i am new to C and i am trying to learn more as i am taking a basic class. we started out with basic programs and now we are making a tic tac toe board. i was wondering what a 8 bit binary counter would look like. i know the formula but dont know how you would apply it in C

the formula that i know is

10110101= 1( 2^7) + 0( 2^6) +1( 2^5) +1( 2^4) +0( 2^3) +1( 2^2) +0( 2^1) +1( 2^0)

yeah like the code u would write. like i would like to see it. i have no idea how u would bring each bit to the formula and stuff like that

i clicked the example link. i still dont kno how to finish it i am sure it is something very easy. can someone help me if we have this code what would i need to add to get it to be a 8 bit counter... ali is a big help... also could someone explain what they did. please help

#include <stdio.h>

/* Convert the text representation of a binary number into an integral value. */

unsigned int btou(const char *bit)
{
unsigned int value = 0;
while ( *bit != NULL ) /* loop through all of the text representation */
{
value *= 2; /* double the previous result */
value += *bit - '0'; /* add current bit (0 or 1 from '0' or '1')*/ ++bit; /* go on to the next bit */
}
return value;
}
int main ( void )
{ static const char *binary[] =
{ "0000","0001","0010","0011","0100","0101","0110","0111", "1000","1001","1010","1011","1100","1101","1110","1111", "1010010110100101", "11011110101011011011111011101111",
};
size_t i;
for ( i = 0; i < sizeof binary / sizeof *binary; ++i )
{
unsigned int value = btou(binary);
printf("btou(\"%s\") = 0x%X = %u\n", binary, value, value);
}
return 0;
} /*
my outputbtou("0000") = 0x0 = 0
btou("0001") = 0x1 = 1
btou("0010") = 0x2 = 2
btou("0011") = 0x3 = 3
btou("0100") = 0x4 = 4
btou("0101") = 0x5 = 5
btou("0110") = 0x6 = 6
btou("0111") = 0x7 = 7
btou("1000") = 0x8 = 8
btou("1001") = 0x9 = 9
btou("1010") = 0xA = 10
btou("1011") = 0xB = 11
btou("1100") = 0xC = 12
btou("1101") = 0xD = 13
btou("1110") = 0xE = 14
btou("1111") = 0xF = 15
btou("1010010110100101") = 0xA5A5 = 42405
btou("11011110101011011011111011101111") = 0xDEADBEEF = 3735928559*/

#if 0
/* of course, if you can use standard library functions, it would be simpler yet */
#include <stdlib.h>
unsigned int btou(const char *bit)
{
return strtoul(bit, NULL, 2);
}
#endif

i kno that ou putan binarry [] that is the only change i can really see.
{ static const char *binary[8] =
{ "0000","0001","0010","0011","0100","0101","0110","0111", "1000","1001","1010","1011","1100","1101","1110","1111", "1010010110100101", "11011110101011011011111011101111",

also what about the i all over the place
size_t i;
for ( i = 0; i < sizeof binary / sizeof *binary; ++i )

/* Binary to Decimal **********************************************************/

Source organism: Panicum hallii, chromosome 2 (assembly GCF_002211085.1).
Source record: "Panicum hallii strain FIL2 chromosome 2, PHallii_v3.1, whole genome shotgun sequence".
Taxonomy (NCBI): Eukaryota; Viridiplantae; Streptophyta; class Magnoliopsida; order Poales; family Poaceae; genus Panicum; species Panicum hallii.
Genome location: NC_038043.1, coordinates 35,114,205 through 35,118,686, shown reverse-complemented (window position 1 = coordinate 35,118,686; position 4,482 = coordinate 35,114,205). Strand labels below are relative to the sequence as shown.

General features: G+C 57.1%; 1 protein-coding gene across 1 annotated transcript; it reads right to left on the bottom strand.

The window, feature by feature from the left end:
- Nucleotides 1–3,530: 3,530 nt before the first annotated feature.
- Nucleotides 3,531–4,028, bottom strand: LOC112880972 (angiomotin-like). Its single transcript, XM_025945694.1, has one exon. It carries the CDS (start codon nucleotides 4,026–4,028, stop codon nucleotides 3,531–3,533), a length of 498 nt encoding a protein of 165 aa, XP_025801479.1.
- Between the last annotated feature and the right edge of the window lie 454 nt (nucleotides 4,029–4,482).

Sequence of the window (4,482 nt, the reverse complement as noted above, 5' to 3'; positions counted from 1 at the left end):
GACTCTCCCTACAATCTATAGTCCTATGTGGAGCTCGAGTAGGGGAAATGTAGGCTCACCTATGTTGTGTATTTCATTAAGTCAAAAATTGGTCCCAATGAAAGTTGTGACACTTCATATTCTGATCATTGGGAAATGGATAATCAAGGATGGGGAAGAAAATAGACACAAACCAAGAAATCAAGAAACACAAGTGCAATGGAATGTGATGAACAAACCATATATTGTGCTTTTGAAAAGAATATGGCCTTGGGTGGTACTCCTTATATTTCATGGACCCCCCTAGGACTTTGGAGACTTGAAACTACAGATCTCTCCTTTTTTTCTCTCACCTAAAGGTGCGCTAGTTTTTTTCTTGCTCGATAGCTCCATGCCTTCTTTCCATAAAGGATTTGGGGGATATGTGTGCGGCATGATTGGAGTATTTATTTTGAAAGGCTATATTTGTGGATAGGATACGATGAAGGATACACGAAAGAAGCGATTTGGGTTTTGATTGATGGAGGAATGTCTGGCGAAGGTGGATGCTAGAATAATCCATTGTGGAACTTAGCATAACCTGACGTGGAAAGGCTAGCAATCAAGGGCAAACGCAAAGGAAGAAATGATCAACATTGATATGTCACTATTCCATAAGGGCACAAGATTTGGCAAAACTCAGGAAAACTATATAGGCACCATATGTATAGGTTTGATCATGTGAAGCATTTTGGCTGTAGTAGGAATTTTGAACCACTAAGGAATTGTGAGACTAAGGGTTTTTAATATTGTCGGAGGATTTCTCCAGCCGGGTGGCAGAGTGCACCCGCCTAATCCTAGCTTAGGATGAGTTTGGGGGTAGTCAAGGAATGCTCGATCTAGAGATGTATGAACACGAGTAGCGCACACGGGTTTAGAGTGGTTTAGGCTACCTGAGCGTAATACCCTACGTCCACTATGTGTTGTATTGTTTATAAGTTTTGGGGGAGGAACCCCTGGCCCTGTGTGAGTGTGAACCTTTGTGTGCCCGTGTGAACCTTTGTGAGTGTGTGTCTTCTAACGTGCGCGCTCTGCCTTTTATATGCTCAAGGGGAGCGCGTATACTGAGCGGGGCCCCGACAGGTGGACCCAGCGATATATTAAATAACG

me and an old friend worked on this freshman year but i cant have the bool and need it in


#include "stdafx.h"
#include <stdio.h>


instead of


#include <iostream>
#include <cstdio>
using namespace std;


bool binary[8]; // unused, but if you need to store it, it will be in here
char str[8];    // input string
int result;     // integer result
int power = 1;  // power of 2. This is needed because of (2 ^ i) problem (see below)


int main(void)
{
do
{
cout << "Please input an 8 bit binary number or type q to quit:";
cin >> str;


result = 0; // reset to 0
power = 1;  // first power = 2 ^ 0 = 1


/* convert it */
for(int i = 0; i < 8; i++)
{
if(str == '1')
{
binary = 1;// make binary number
result += power; // modify result
}
power *= 2; /* id like to use 2 ^ i instead of power but it
DOESNT give 1, 2, 4, 8, 16 ect... */
}


/* output */
cout << "\nThe binary number " << str << " = " << result << "\n";
} while (str[0] != 'q');   // do - while until "q" is typed
return 0;
}

Edited 3 Years Ago by pritaeas: Fixed formatting

What on earth do you need a binary counter for in a tic tac toe game? Computers store everything in 8-bit binary. How you refer to the number doesn't make a difference, other than maybe speed.

What on earth do you need a binary counter for in a tic tac toe game? Computers store everything in 8-bit binary. How you refer to the number doesn't make a difference, other than maybe speed.

They store it in binary yes, but we left the 8-bit addressing range many decades ago - even toys, and appliances have more than that! In the general computer market 32-bit is pretty standard, with a switch towards 64 becoming standard, soon.

Sorry, I was talking about the lowest subdivision of data programmers can work with: the byte. Yes, addresses certainly require more than 8 bits.

They store it in binary yes, but we left the 8-bit addressing range many decades ago - even toys, and appliances have more than that! In the general computer market 32-bit is pretty standard, with a switch towards 64 becoming standard, soon.

It seems like u're good in C=)

So i'm looking for the same program, but without using library just stdio.h

can u help me? maybe just recreate some code?
that code below from the girl, i can't get it, where are input and output?

i need to get binary number from a user.

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